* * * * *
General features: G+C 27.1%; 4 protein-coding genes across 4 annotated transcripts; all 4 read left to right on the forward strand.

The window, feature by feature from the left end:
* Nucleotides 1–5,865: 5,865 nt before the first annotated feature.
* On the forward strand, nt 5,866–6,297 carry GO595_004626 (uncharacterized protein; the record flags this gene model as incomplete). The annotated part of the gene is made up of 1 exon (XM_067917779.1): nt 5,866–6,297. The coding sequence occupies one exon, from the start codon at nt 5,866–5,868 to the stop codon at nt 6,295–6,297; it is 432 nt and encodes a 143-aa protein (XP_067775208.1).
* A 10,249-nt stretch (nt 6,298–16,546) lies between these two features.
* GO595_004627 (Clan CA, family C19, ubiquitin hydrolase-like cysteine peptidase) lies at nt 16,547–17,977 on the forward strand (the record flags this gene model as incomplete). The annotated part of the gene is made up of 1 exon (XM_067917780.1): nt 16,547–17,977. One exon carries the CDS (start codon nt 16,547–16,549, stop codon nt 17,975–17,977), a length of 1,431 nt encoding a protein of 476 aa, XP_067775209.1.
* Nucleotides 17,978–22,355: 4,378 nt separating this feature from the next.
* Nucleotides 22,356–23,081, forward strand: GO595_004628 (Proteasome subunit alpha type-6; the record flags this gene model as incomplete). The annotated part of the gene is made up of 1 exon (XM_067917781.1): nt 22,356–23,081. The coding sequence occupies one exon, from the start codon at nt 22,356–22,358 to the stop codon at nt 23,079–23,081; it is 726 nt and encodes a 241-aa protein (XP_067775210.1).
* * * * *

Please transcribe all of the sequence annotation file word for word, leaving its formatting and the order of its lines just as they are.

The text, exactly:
General features: G+C 27.1%; 4 protein-coding genes across 4 annotated transcripts; all 4 read left to right on the forward strand.

The window, feature by feature from the left end:
* Nucleotides 1–5,865: 5,865 nt before the first annotated feature.
* On the forward strand, nt 5,866–6,297 carry GO595_004626 (uncharacterized protein; the record flags this gene model as incomplete). The annotated part of the gene is made up of 1 exon (XM_067917779.1): nt 5,866–6,297. The coding sequence occupies one exon, from the start codon at nt 5,866–5,868 to the stop codon at nt 6,295–6,297; it is 432 nt and encodes a 143-aa protein (XP_067775208.1).
* A 10,249-nt stretch (nt 6,298–16,546) lies between these two features.
* GO595_004627 (Clan CA, family C19, ubiquitin hydrolase-like cysteine peptidase) lies at nt 16,547–17,977 on the forward strand (the record flags this gene model as incomplete). The annotated part of the gene is made up of 1 exon (XM_067917780.1): nt 16,547–17,977. One exon carries the CDS (start codon nt 16,547–16,549, stop codon nt 17,975–17,977), a length of 1,431 nt encoding a protein of 476 aa, XP_067775209.1.
* Nucleotides 17,978–22,355: 4,378 nt separating this feature from the next.
* Nucleotides 22,356–23,081, forward strand: GO595_004628 (Proteasome subunit alpha type-6; the record flags this gene model as incomplete). The annotated part of the gene is made up of 1 exon (XM_067917781.1): nt 22,356–23,081. The coding sequence occupies one exon, from the start codon at nt 22,356–22,358 to the stop codon at nt 23,079–23,081; it is 726 nt and encodes a 241-aa protein (XP_067775210.1).